Siberian Huskies are surprisingly good at taking care of themselves, licking themselves clean much like cats. However they do need particular attention paid to the coat when they molt, plus a regular grooming session once a week can help keep your Husky puppy looking fabulous. And who doesn’t want a fabulous looking Husky?
Grooming For Young Husky Puppies
It is really important to start grooming Siberian Huskies early in puppy stage. Their coats develop within weeks of birth. Also in the first 12 weeks of their life they are most accommodating in learning new behaviors and routines that will last a lifetime. However if you have adopted a dog that has grown out of it’s younger puppy stage, it is never too late to start!
Once a week, for the life of the dog, you should do some basic grooming. It is important to stand the dog up to get it used to being groomed in this fashion. A standing dog makes it much easier for you to get through your grooming tasks efficiently and effectively.
A weekly brush of the coat will help keep it neat and tidy, and dislodge any loose hairs or dirt that might be stuck in there. Brushing also helps avoid matting. Matting is likely to occur if you don’t brush your dog, and he or she likes getting wet in the rain, snow and ice.
The molting (hair shedding) process usually happens once a year as the weather starts to warm up in spring and summer. Some dogs might shed twice a year, and some none at all, depending on the environment. A young Husky puppy is unlikely to fully shed in it’s first summer but might drop a few hairs around. When your puppy reaches 10-14 months old a major shedding will occur as the “baby” coat makes way for a thicker adult coat.
The molting process will typically start with a few sprinkles of fur dropping loose before the real action begins. A Siberian Husky will shed a lot of hair. A LOT. The bigger the Husky is, the more hair it will shed. If you have ever seen how much wool a sheared sheep gives, you are on the right track. You will need out your Husky with some brushing. You can start with a larger, wide-toothed comb and brush out as much loose hair all over the body. Look for a comb with rounded teeth to avoid scratching the dog’s skin. You can use a finer-toothed comb for the head and neck areas where the fur is thinner.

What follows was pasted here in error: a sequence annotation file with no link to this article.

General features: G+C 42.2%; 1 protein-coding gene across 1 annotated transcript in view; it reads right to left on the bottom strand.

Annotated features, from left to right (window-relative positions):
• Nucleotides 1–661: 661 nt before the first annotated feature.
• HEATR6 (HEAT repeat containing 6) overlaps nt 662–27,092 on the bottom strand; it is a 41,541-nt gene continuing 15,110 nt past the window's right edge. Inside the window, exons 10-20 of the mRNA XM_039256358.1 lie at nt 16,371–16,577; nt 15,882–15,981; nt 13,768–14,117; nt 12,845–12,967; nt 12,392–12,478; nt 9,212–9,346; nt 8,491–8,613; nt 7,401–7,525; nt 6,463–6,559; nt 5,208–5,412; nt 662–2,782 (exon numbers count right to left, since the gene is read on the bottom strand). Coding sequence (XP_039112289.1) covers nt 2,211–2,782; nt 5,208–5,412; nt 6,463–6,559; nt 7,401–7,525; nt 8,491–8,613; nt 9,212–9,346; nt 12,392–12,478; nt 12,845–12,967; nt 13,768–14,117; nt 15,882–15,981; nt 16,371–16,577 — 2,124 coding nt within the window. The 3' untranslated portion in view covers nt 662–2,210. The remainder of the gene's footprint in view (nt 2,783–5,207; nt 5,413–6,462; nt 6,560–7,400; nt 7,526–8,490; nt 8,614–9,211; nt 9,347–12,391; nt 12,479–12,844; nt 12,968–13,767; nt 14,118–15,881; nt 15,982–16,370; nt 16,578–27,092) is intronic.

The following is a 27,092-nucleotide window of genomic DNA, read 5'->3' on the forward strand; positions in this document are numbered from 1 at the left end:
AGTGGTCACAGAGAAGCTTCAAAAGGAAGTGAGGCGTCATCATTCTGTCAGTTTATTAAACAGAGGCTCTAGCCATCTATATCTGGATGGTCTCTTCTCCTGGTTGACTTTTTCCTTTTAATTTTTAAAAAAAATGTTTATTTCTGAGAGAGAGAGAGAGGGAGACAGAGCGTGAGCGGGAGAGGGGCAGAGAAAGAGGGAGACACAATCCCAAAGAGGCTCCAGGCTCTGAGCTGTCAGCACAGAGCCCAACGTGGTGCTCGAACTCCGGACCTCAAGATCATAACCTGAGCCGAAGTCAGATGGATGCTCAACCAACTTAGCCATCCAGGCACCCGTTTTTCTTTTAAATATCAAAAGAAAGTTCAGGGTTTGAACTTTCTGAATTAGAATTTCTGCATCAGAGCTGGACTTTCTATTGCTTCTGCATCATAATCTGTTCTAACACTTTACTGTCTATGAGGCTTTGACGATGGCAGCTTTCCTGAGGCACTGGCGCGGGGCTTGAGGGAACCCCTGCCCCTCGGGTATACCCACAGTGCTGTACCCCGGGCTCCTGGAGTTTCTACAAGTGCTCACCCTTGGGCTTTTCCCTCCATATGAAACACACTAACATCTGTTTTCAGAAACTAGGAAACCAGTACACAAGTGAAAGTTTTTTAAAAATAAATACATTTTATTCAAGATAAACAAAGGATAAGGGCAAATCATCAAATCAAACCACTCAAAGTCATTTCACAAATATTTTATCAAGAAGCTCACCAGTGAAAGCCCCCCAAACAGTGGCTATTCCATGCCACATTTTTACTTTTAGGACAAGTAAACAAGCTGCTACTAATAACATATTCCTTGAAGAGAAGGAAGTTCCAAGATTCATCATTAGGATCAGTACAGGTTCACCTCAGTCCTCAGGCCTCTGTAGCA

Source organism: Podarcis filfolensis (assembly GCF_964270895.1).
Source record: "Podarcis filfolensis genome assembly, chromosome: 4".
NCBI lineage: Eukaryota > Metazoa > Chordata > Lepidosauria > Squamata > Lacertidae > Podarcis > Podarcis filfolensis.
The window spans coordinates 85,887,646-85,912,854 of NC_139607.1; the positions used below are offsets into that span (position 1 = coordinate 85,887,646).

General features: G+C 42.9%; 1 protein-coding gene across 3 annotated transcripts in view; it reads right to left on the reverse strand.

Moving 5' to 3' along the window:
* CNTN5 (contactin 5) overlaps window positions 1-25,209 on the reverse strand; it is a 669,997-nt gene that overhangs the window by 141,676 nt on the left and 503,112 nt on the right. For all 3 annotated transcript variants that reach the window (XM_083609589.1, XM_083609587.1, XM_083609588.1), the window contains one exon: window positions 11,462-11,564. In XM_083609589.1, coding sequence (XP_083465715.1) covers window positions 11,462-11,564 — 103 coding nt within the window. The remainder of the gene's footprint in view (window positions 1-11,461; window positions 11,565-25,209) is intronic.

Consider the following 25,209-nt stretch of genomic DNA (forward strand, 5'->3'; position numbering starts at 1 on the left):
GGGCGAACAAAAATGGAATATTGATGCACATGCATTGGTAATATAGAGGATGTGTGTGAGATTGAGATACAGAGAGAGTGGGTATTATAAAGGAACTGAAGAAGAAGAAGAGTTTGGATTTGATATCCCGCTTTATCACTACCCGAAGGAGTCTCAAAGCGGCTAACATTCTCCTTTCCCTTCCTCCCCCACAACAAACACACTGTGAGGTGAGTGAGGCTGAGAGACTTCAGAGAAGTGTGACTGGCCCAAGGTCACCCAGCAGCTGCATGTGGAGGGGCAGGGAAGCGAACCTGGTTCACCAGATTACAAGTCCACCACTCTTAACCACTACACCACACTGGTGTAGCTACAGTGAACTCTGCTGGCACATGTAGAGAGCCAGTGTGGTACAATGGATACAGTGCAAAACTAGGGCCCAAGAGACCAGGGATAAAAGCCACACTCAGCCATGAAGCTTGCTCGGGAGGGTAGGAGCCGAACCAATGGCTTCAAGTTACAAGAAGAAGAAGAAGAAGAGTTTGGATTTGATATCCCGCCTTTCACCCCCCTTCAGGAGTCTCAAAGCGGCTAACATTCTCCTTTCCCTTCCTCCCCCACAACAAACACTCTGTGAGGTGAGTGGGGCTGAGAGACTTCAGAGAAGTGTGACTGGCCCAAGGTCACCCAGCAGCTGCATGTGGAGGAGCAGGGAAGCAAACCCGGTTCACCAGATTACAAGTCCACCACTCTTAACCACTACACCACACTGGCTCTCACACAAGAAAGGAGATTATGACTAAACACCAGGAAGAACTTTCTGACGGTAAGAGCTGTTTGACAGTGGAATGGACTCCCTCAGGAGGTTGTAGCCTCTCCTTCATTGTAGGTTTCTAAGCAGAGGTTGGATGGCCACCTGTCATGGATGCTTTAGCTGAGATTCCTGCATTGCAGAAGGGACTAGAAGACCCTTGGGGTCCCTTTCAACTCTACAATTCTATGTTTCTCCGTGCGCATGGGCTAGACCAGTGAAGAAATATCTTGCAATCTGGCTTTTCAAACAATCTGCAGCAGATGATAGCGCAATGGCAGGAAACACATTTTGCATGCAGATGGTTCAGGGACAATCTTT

Here is a video that shows just how much effort is needed to keep your Siberian Husky looking good, and how much hair can be shed in just one grooming session:
Most owners will only give their dog a bath once a year, after shedding. You could get your dog professionally washed, or you could take your dog down to a local hydro-bath to do it yourself. If you have the space you can do it at home – just make sure you use a shampoo formulated for pets and follow the directions on the bottle. After washing you may towel-dry your Husky and, if you feel it is necessary, a light blow dry with a hairdryer at it’s weakest heat setting.
After the dog is try this is a great time to apply any flea, tick, and other parasite controls that dogs in your area require.
Other Grooming Activities: Eyes, Ears, and Nails
For the ears check once a month for signs of infection, mites, or other parasites. Any redness, discharge, or unusual odor will require a visit to the vet to check it out. There are also ear-cleaning lotions available that you can apply yourself if you want your Husky to look its best.
Nail clipping need only be done from time to time. Once a month have a look and see if the nails need a trim. It really depends on the environment your dog is in to whether nails are under control or not. Like all grooming, the earlier you start the better. You can start clipping nails of a puppy at just 4 weeks old to help it get used to the sensation of the clippers.
Things To Avoid
Over-washing your Siberian Husky is a no-no. Oils secreted by the skin help protect the dog. Bathing will wash those oils away. A bath just once or twice a year is fine, or of course if your dog finds its way in to something really messy and needs a helping hand.
Shaving the coat of your Husky is also to be avoided. The outer coat helps repel water, whilst the inner softer coat insulates the dog from both the heat and the cold. Let the coat do its job and you will have a happy Husky.
Finally, like all pets, clipping whiskers is not necessary. The dog doesn’t like it.
Your lovely young cute Siberian Husky puppy is going to molt. You can not avoid it, so get used to it! Importantly, start with some basic grooming as early as possible so that your puppy gets used to being handled. You might have to brush and vacuum up the hair left behind, but think of it this way: at the end of the molting process you are going to have a dog with a lovely coat to protect him or her for months!